Beta adrenoceptor regulation of macrophage arginase activity

Andrew C. Bernard, Elizabeth Fitzpatrick, Mary E. Maley, Gloria L. Gellin, Betty J. Tsuei, Warwick A. Arden, Bernard R. Boulanger, Paul A. Kearney, Juan B. Ochoa

Research output: Contribution to journalArticle

46 Citations (Scopus)

Abstract

Background. Arginase, which metabolizes L-arginine within the urea cycle, is essential for production of polyamines and affects production of nitric oxide by depletion of L-arginine, the common substrate for both arginase and nitric oxide synthase. Having shown that trauma increases splenic macrophage arginase activity, we seek to define the mechanisms for this. RAW macrophage arginase activity and expression are increased by 8- bromo-cAMP in vitro. We hypothesize that since catecholamines increase cAMP, trauma-induced splenic arginase activity may be mediated by post-injury catecholamine release. Methods. RAW 264.7 macrophage arginase activity was measured in vitro in response to 4 catecholamines with or without propranolol or lipopolysaccharide (LPS). C57BL/6 mice underwent laparotomy as a model of moderate trauma after propranolol treatment, with and without intraperitoneal Escherichia coli LPS administration as a simulated pro-inflammatory stimulus. Results. Macrophage arginase activity increased in vitro in response to catecholamines or LPS (P <. 05). Propranolol pretreatment blocked macrophage arginase activity induced by epinephrine (10 μmol/L) in vitro (P <. 05). Trauma or LPS alone increased splenic arginase activity in vivo (P <. 05). Propranolol did not alter LPS-induced splenic arginase activity but did significantly reduce trauma-induced splenic arginase activity (P < .05). Conclusions. Catecholamines alone increase macrophage arginase activity through β-adrenoceptor activation. Increased splenic arginase activity induced by moderate trauma is decreased by β-adrenoceptor blockade, suggesting that trauma-induced arginase activity is partly mediated by endogenous catecholamines.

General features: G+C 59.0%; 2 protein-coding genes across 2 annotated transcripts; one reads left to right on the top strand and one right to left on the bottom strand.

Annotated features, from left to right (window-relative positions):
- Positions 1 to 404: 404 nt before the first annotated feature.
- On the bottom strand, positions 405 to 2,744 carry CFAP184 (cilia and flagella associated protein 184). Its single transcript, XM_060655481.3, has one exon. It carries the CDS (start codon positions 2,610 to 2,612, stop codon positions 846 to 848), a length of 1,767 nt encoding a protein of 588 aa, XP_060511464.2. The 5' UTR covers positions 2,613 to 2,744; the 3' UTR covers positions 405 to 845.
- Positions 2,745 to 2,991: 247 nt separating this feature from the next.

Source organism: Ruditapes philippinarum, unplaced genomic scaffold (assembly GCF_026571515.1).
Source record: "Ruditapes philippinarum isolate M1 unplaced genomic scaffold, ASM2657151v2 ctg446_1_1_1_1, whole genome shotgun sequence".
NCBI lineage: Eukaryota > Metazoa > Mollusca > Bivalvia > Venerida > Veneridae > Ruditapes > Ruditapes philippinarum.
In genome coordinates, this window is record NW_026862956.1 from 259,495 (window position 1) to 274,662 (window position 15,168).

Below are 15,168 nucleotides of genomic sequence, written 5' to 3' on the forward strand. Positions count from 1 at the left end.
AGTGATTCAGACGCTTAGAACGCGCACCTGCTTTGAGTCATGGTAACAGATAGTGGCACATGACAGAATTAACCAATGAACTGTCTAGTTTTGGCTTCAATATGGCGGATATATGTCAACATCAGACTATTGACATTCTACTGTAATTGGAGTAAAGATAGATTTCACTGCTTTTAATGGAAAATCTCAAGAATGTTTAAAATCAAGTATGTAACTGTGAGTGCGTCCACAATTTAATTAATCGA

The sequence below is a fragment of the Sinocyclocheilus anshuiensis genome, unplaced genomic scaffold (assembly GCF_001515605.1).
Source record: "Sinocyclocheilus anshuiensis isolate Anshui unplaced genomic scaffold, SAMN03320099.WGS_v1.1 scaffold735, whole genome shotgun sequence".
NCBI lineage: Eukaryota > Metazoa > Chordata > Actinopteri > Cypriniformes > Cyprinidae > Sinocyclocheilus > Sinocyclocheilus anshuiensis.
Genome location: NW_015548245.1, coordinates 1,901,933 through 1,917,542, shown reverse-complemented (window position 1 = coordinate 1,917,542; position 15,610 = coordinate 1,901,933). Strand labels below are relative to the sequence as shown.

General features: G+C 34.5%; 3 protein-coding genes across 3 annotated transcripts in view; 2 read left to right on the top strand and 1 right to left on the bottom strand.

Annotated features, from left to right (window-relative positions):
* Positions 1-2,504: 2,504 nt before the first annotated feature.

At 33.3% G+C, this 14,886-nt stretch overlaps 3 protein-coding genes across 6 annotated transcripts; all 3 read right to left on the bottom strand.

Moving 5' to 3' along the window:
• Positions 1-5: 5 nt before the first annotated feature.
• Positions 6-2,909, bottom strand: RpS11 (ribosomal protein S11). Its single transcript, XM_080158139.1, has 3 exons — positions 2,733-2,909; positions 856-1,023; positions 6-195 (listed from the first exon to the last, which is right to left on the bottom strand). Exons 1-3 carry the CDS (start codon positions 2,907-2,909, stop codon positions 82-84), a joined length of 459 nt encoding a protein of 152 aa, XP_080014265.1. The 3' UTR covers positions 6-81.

Original languageEnglish (US)
Pages (from-to)412-418
Number of pages7
JournalSurgery
Volume127
Issue number4
DOIs
StatePublished - Jan 1 2000
Externally publishedYes

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Arginase
Adrenergic Receptors
Macrophages
Catecholamines
Lipopolysaccharides
Wounds and Injuries
Propranolol
Arginine
8-Bromo Cyclic Adenosine Monophosphate
Polyamines
Inbred C57BL Mouse
Nitric Oxide Synthase
Laparotomy
Epinephrine

All Science Journal Classification (ASJC) codes

  • Surgery

Cite this

Bernard, A. C., Fitzpatrick, E., Maley, M. E., Gellin, G. L., Tsuei, B. J., Arden, W. A., ... Ochoa, J. B. (2000). Beta adrenoceptor regulation of macrophage arginase activity. Surgery, 127(4), 412-418. https://doi.org/10.1067/msy.2000.104115

Beta adrenoceptor regulation of macrophage arginase activity. / Bernard, Andrew C.; Fitzpatrick, Elizabeth; Maley, Mary E.; Gellin, Gloria L.; Tsuei, Betty J.; Arden, Warwick A.; Boulanger, Bernard R.; Kearney, Paul A.; Ochoa, Juan B.

In: Surgery, Vol. 127, No. 4, 01.01.2000, p. 412-418.

Research output: Contribution to journalArticle

Bernard, AC, Fitzpatrick, E, Maley, ME, Gellin, GL, Tsuei, BJ, Arden, WA, Boulanger, BR, Kearney, PA & Ochoa, JB 2000, 'Beta adrenoceptor regulation of macrophage arginase activity', Surgery, vol. 127, no. 4, pp. 412-418. https://doi.org/10.1067/msy.2000.104115
Bernard AC, Fitzpatrick E, Maley ME, Gellin GL, Tsuei BJ, Arden WA et al. Beta adrenoceptor regulation of macrophage arginase activity. Surgery. 2000 Jan 1;127(4):412-418. https://doi.org/10.1067/msy.2000.104115
Bernard, Andrew C. ; Fitzpatrick, Elizabeth ; Maley, Mary E. ; Gellin, Gloria L. ; Tsuei, Betty J. ; Arden, Warwick A. ; Boulanger, Bernard R. ; Kearney, Paul A. ; Ochoa, Juan B. / Beta adrenoceptor regulation of macrophage arginase activity. In: Surgery. 2000 ; Vol. 127, No. 4. pp. 412-418.